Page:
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Re: Resources to track snow levels? Specifically in the Ansel Adams Wilderness

Post by cthenn » Wed Jun 26, 2019 7:40 am

c9h13no3 wrote:
Mon Jun 24, 2019 7:14 pm
cthenn wrote:
Mon Jun 24, 2019 7:04 pm
Question for those who are experienced in this route, is it doable in "early" season conditions? Has anyone actually been up this route this year?
viewtopic.php?f=1&t=19582

Also, why does extensive snow coverage make something impassable? Your grandfather hiked to school uphill both ways in the snow!
Thanks for the link! Also, by "impassable", I guess I'm thinking of a scenario where a trail is cut into an almost-vertical rock wall, and if there is snow blocking the trail, that would be "impassable" by any normal definition of the word. Trails like this do exist! :D

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Re: Resources to track snow levels? Specifically in the Ansel Adams Wilderness

Post by cthenn » Wed Jun 26, 2019 8:08 am

cantare wrote:
Tue Jun 25, 2019 12:22 pm
cthenn wrote:
Mon Jun 24, 2019 7:04 pm
I'll post in this thread, since the Rush Creek Trail has been mentioned. I have only been up this trail in late season, and only to up to Agnew Lake. I'd like to go up to Summit Lake, and get the view toward Ritter/Banner from the top of the ridge (this Friday, June 28). Question for those who are experienced in this route, is it doable in "early" season conditions?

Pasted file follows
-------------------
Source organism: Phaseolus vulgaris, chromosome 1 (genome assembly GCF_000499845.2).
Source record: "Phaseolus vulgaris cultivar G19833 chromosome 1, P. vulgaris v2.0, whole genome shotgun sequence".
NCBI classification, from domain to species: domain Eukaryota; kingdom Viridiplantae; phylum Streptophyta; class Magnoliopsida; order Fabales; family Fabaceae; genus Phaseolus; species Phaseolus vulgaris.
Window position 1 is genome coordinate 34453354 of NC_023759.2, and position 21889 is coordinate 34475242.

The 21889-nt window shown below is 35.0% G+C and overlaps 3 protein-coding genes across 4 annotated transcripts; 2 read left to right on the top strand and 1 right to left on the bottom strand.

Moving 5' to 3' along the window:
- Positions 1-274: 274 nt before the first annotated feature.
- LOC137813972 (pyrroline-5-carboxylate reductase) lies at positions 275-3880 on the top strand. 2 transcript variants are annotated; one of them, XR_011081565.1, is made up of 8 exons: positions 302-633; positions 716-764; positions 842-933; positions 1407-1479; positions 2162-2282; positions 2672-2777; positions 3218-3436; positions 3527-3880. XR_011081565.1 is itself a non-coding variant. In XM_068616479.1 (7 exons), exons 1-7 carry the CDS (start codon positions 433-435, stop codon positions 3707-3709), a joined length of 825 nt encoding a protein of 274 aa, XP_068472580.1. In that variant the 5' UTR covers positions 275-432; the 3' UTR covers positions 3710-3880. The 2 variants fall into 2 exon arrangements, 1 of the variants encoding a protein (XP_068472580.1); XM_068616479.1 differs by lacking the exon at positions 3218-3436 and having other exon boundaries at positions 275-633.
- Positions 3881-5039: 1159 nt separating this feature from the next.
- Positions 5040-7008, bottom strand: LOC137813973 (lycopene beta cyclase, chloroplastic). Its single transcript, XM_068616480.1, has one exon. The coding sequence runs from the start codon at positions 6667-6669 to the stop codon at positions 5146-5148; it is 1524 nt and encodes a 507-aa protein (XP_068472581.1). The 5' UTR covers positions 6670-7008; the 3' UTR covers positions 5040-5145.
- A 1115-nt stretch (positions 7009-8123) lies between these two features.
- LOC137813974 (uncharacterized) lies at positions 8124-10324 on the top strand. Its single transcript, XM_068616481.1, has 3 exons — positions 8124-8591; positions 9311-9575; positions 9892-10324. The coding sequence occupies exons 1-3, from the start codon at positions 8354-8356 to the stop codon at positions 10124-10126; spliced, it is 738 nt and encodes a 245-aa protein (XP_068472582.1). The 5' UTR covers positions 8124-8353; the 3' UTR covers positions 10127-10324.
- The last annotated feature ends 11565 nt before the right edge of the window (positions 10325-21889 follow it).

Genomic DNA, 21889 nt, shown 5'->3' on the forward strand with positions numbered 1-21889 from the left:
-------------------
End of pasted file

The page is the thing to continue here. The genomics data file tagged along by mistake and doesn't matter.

Not sure I'm the best authority on this question, as I've only done it in high summer, like you. Going up toward Summit/Clark Lakes, you cross below the SCE dam and skirt the lake a bit, then you're on steep, north-facing talus above Agnew up to Spooky Meadow. Past that, you're going a bit over 10k where there should be pretty full snow coverage still. I don't remember any major water crossings up there.

If you saw Kyle's TR from this week, he described the Agnew rockpile switchbacks as covered with icy snow patches & "scary" without crampons and axes...but you have those. Lots of suncupped snow farther up, but no real trouble with crossings. http://highsierratopix.com/community/vi ... =1&t=19582

Going up Rush Creek drainage instead, Gem's at ~9k and Waugh about 9500. I remember Waugh being somewhat rockbound, so if it's snowed in, traversing its sides could take some caution if you went that far. I think the long way around Gem would be more straightforward from a pure hiking perspective than the first route as a way into Clark or 1000-Is Lake area. But with axes and crampons, you should be well-prepared for anything you run into.